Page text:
Russell and Whitehead thought that they could reduce all of mathematics to a system that could be fed into such a computer. Just add electricity and wait. All theorems will come forth. The concept seemed right at the time. Just get the basic principles encoded and everything else will come out via mechanism in the meaningless gyrations of legal sequences of moves.

There is something wrong here, and that wrongness was eloquently pointed out in two different but related ways by Ludwig Wittengenstein in his early work the Tractatus Logico Philosphicus and in his later work on the foundations of mathematics. It was given a death blow by Kurt G�del who showed that any sufficiently rich formal system will have theorems that it cannot prove that can nevertheless be proved by any competent mathematician who has access to the system. We will illustrate the basic form of Godel's argument, but the key point in his work is the rehabilitation of a basic dramatization of the mathematician. G�del's mathematician does not just check whether sequences of rules in the formal system are obeyed or not obeyed. He is not Searles' operator in the Chinese room. Not at all! G�del's mathematician analyzes the structure of the formal system as a whole. He looks on the formal system in question as a mathematical structure to be studied. That system, for G�del's mathematician, is like a triangle in the hands of Euclid. Euclid proves that the triangle has the sum of its angles equal to 180 degrees, a fact quite unknown to the triangle herself! G�del's mathematician stands meta to the formal system and endows that system with an interpretation as formal system among formal systems. As soon as a system is well defined in the way that it can be regarded as uninterpreted and strictly rule driven it becomes an object of study and thus acquires the interpretation of a structure to be looked at among the panoply of other such structures.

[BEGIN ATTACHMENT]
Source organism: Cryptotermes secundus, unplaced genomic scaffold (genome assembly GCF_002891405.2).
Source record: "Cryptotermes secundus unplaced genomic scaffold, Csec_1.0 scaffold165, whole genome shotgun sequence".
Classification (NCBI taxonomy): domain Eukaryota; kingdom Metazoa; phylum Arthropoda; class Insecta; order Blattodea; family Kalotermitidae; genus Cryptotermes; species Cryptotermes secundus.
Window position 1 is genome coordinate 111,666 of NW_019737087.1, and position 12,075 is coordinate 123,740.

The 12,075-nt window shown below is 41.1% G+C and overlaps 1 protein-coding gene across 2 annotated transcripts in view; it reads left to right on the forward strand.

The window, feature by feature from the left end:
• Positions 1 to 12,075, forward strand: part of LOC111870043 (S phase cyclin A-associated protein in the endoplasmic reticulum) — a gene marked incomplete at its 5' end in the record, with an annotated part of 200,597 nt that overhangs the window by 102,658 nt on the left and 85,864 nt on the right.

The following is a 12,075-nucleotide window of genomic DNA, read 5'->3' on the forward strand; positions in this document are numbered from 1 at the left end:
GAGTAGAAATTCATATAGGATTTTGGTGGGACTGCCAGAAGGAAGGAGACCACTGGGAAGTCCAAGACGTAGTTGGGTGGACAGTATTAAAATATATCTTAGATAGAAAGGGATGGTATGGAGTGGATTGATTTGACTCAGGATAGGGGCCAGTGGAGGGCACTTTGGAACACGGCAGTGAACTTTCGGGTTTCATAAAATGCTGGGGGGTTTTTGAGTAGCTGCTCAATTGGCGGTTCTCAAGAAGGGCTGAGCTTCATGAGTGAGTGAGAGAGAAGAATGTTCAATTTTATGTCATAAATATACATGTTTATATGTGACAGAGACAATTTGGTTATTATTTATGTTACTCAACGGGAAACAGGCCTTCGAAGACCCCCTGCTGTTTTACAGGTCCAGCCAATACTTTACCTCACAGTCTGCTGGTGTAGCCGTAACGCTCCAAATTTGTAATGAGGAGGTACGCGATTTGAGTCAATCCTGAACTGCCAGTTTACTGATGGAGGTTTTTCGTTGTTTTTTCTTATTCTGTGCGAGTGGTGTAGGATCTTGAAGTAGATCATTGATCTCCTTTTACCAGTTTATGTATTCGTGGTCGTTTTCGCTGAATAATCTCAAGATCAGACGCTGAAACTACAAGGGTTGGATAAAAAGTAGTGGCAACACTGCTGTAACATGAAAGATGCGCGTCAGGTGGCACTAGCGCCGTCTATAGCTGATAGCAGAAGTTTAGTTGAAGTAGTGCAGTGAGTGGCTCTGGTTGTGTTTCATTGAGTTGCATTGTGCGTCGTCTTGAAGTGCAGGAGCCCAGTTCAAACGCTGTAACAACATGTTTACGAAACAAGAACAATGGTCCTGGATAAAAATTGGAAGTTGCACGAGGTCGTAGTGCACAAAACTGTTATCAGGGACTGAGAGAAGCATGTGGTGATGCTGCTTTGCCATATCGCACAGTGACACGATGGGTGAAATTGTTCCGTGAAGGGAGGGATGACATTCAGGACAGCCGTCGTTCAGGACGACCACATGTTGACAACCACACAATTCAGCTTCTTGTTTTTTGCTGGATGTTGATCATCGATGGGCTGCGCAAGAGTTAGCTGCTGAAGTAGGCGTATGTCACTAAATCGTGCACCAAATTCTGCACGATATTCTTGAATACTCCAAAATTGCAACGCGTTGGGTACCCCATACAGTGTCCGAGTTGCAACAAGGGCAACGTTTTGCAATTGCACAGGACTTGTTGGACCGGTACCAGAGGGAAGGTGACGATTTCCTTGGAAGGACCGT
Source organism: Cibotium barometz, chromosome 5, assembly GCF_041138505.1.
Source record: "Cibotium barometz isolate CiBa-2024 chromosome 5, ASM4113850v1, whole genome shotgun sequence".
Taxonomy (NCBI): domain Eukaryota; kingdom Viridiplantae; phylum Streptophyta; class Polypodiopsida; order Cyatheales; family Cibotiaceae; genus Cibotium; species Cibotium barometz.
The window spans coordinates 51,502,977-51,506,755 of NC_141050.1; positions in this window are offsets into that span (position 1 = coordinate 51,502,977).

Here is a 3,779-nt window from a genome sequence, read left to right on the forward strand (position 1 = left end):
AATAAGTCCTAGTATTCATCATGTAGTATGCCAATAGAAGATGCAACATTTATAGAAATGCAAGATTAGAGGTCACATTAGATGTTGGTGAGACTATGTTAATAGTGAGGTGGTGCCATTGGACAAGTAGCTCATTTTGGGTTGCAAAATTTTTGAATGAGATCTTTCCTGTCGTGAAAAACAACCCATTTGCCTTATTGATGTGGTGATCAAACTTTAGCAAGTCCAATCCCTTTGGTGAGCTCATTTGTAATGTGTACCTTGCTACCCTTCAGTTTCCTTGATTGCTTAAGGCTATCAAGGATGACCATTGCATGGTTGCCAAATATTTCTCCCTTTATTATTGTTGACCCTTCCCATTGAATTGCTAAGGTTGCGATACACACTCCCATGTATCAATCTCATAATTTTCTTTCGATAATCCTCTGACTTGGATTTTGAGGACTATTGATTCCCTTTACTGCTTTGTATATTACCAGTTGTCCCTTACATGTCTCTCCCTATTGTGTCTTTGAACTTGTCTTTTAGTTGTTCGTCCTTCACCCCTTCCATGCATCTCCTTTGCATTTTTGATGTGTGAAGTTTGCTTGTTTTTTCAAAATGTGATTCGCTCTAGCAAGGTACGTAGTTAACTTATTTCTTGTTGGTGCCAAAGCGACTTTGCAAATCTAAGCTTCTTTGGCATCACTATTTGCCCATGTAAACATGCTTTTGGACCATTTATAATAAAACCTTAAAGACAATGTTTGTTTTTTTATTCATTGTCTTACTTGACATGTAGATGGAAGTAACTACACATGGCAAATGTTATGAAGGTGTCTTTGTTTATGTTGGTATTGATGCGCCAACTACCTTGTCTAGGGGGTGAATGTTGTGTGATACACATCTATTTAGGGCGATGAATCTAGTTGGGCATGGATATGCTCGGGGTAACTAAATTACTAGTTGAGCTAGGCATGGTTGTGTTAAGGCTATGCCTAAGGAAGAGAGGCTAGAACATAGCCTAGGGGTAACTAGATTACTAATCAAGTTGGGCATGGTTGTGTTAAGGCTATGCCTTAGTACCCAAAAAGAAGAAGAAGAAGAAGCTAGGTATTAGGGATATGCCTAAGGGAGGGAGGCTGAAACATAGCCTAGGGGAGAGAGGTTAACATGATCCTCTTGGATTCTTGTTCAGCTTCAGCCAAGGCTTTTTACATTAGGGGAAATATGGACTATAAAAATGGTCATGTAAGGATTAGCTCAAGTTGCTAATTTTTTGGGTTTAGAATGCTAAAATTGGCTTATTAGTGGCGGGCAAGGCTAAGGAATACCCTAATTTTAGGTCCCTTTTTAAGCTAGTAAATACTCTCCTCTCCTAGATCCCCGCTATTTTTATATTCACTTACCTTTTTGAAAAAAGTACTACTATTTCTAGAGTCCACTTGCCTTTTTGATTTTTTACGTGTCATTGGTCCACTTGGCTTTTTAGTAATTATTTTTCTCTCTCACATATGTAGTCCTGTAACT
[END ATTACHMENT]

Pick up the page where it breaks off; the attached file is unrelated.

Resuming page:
Shift again to modern times. We make a working computer program. This program is precisely designed to be operable by a machine. It must work without any hint of its possible interpretation. In creating it and working with it we work in the class of computer programs that behave in such and such ways in such and such a language. The program is interpreted as a program. The formal system is interpreted as a formal system. There is no such thing as an uninterpreted formal system.

II. G�del's Incompleteness Theorem